One gallon of gasoline weights approximately 6.5 pounds.  When burned, one gallon produces approximately 19.5 pounds of CO2.  Remember the process of burning means combining with oxygen, or oxidizing.  Diesel produces 22 pounds CO2 per gallon.  The greatest contributor of CO2 to the environment, however,  is coal, because the volumes burned to produce electricity. One pound of coal produces approximately 3.7 pounds of CO2 when burned.   The volumes we emit from transportation and electricity production in this country alone are stunning.

Since we seem to be on an irreversible trend toward higher and higher concentrations of atmospheric CO2, one of the next logical steps for science is to ask the question: “what will the planet’s surface look like?” and “has it ever been like this before?”  “With no polar ice, will ocean currents collapse?”  “What effect will extreme atmospheric changes (like much weaker ocean currents due to lack of polar ice) have on all the planet’s farmland?”  “What if mountain snow melt no longer exists after May, if it all melts by the end of March?”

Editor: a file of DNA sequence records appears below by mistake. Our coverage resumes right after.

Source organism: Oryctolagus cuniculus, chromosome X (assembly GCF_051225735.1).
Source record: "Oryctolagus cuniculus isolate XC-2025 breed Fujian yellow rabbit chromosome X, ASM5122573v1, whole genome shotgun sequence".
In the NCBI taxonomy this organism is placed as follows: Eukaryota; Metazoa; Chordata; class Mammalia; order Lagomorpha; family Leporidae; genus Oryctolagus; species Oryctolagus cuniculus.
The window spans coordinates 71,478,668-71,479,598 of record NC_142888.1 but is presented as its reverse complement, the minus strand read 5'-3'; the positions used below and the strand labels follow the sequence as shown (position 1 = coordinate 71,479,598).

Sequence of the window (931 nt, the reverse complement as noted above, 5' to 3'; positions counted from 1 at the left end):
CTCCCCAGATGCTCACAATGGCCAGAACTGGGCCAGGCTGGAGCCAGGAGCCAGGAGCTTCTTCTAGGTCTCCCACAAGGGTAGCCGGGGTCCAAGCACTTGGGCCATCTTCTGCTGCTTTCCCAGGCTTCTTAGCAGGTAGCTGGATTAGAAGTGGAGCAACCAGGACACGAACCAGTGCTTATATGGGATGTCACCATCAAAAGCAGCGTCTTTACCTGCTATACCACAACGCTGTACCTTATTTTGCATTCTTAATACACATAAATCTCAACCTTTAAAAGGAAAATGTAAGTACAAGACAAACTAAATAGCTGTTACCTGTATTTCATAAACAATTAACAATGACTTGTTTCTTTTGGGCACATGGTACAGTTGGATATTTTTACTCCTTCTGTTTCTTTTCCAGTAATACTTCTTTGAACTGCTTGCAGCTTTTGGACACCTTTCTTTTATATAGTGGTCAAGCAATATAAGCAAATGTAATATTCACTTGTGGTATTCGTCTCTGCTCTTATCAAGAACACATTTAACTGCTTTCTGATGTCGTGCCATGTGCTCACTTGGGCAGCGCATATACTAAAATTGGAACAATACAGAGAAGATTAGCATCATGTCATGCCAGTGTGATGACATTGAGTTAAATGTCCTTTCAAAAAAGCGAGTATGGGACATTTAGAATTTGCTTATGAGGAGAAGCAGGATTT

This is where controversy really sets in, because best guesses can be downright frightening to people who really would like “this year to be much like last year.”  If the ocean rises 3 feet, what would happen to our economy, our way of life, the planet’s economy, if San Diego, CA, most of Florida, and Manhattan became uninhabitable, not to mention Bahrain and Saudi Arabia?  How many million people would have to move inland?  How will my kids eat?  This is when people freak out. Just as much as the next guy, I’d prefer to be able to kick back and go to a fantasy football draft party.  Instead, I get wrapped up in projects to do my part to reduce my contribution to the consumption of fossil fuels.  This post is one part. So, in conclusion, the chemical and electromagnetic phenomena associated with what is now known as “global warming” and “the climate crisis” have been under observation by scientists for well over 30 years.  And yes, as George Carlin is famous for saying, the planet will be fine.  However, the planet’s ability to support life as we have come to know it seems to be at risk.  Since I live on it with my kids, and eventually, my grandkids, I care.